FIA President Max Mosley told Swiss publication Motorsport Aktuell that FOTA’s provisions, supplied with their applications on Friday May 29, are unrealistic. Max believes the teams waited until the last minute to file their applications in the hopes of making it difficult for the new teams. Perhaps but I suspect getting the provisions outlined, written and approved by all the teams takes time. Especially when the provisions are outlining the Concorde Agreement the teams want signed by June.
Lest there be any confusion, Max said:
“We make the rules,” he said, referring to the Paris-based federation that has governed the sport since 1950. “We have done it for 60 years and we are going to continue to do it.”
The war continues and many suggest that Max is getting ready to pull the rug out from under FOTA’s feet on June 12. Will he proclaim the applications made by FOTA members as invalid? Have the teams forced the FIA’s hand on the issue rendering the war only delayed instead of over? Has concessions been made by both sides?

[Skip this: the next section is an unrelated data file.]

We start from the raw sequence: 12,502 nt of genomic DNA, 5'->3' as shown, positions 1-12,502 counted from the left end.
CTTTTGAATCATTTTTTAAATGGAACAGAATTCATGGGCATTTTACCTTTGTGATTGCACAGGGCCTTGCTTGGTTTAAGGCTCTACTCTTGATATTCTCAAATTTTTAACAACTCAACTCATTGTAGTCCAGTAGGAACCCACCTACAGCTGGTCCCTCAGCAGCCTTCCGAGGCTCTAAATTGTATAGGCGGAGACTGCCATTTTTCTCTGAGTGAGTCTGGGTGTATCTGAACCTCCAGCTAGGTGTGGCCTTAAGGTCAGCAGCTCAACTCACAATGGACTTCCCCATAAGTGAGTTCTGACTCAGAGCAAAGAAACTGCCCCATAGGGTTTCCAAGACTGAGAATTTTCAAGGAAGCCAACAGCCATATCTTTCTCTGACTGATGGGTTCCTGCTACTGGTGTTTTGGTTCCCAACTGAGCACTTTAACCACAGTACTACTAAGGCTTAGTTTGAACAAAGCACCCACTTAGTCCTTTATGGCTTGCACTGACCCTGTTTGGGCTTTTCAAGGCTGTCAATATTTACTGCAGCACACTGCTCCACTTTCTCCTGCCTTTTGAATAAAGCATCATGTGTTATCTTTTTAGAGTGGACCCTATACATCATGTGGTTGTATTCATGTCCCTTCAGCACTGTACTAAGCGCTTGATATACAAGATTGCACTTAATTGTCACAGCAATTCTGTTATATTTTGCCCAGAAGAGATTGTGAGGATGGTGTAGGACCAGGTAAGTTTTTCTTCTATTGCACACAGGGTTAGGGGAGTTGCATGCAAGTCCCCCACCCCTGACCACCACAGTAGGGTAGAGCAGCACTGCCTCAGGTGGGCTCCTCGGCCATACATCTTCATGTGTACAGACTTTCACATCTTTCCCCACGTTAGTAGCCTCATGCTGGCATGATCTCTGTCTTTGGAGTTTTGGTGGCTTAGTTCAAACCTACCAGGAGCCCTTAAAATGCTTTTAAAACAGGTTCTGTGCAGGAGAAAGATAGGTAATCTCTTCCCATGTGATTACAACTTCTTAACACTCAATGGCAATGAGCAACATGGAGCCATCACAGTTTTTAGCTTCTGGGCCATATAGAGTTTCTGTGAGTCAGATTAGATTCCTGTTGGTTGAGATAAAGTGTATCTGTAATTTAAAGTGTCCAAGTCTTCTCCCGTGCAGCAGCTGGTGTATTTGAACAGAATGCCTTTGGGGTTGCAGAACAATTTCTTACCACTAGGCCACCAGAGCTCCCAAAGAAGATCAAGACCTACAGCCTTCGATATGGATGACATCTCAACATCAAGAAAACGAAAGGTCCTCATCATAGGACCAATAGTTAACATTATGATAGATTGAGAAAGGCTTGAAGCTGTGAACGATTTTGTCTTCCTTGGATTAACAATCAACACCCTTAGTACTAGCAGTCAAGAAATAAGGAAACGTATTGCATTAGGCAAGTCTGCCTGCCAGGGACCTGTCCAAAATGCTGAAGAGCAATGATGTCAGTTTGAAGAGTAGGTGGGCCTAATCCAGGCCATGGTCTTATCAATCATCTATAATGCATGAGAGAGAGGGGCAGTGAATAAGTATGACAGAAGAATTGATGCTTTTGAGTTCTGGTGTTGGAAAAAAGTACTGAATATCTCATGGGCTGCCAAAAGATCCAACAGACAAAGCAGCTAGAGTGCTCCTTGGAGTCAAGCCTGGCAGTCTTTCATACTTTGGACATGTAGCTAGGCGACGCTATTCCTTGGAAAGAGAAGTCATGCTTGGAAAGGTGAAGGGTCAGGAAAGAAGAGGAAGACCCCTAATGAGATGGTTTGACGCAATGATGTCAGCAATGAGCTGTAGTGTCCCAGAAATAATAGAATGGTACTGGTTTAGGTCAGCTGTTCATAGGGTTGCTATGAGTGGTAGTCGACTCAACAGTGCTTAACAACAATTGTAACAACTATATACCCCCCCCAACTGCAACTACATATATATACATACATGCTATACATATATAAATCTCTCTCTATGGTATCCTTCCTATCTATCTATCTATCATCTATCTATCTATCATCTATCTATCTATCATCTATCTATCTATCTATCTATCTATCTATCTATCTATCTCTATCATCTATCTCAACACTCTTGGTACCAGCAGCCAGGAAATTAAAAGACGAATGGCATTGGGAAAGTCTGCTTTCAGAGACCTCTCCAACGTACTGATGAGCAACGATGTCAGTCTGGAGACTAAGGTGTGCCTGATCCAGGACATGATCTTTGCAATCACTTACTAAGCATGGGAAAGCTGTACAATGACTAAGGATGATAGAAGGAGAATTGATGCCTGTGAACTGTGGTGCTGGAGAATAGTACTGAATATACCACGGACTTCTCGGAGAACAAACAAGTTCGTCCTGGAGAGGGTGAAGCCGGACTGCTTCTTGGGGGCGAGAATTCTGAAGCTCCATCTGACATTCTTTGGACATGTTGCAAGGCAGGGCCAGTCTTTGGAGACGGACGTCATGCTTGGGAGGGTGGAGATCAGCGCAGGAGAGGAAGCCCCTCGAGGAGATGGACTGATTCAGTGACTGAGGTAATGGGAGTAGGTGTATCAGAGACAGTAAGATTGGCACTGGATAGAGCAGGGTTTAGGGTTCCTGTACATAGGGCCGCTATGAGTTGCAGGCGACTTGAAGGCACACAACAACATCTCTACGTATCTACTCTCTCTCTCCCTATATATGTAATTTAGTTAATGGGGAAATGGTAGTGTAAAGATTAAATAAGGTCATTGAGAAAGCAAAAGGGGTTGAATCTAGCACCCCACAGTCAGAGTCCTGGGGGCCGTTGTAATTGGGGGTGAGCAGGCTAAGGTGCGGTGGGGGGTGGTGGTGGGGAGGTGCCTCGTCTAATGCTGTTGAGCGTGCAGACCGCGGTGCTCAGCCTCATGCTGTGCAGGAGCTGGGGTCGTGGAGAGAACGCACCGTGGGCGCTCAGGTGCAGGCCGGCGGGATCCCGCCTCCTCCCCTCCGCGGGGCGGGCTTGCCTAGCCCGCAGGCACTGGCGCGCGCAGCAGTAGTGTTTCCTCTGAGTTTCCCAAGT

It is difficult to tell as Max has commented in the press with words that sound conciliatory but in the same breath he has engaged in chest-pounding that sounds as if he is still planning a master stroke. With all the new teams lining up for the 2010 season, Max may feel that he does not need all FOTA members to fill the grid and if all of the new teams actually do field a car; he would be correct.
But here is a case in point. Epsilon Euskadi announced their entry in the 2010 season today and mentioned they had secured revenue for four years. That’s great but Ferrari have been in the series for 60 years. I am very excited about the new teams entering F1 but not at the expense of the existing teams and I wouldn’t want to hang my hat on a bunch of small teams just entering F1 with limited sponsorship and no long-term history. The mid-80’s proved that small teams can come and go on a whim and the small budget cap allows teams and easier vehicle for leaving the sport as they have not invested as much and can absorb the loss. I doubt Toyota is willing to walk away from the sport quite as easily as a team who spent $60MM one year in the series and failed.
In the end, it sounds as if the war is still brewing and Max is apt to do whatever will secure his personal position of power over the sport. June 12th may be very interesting.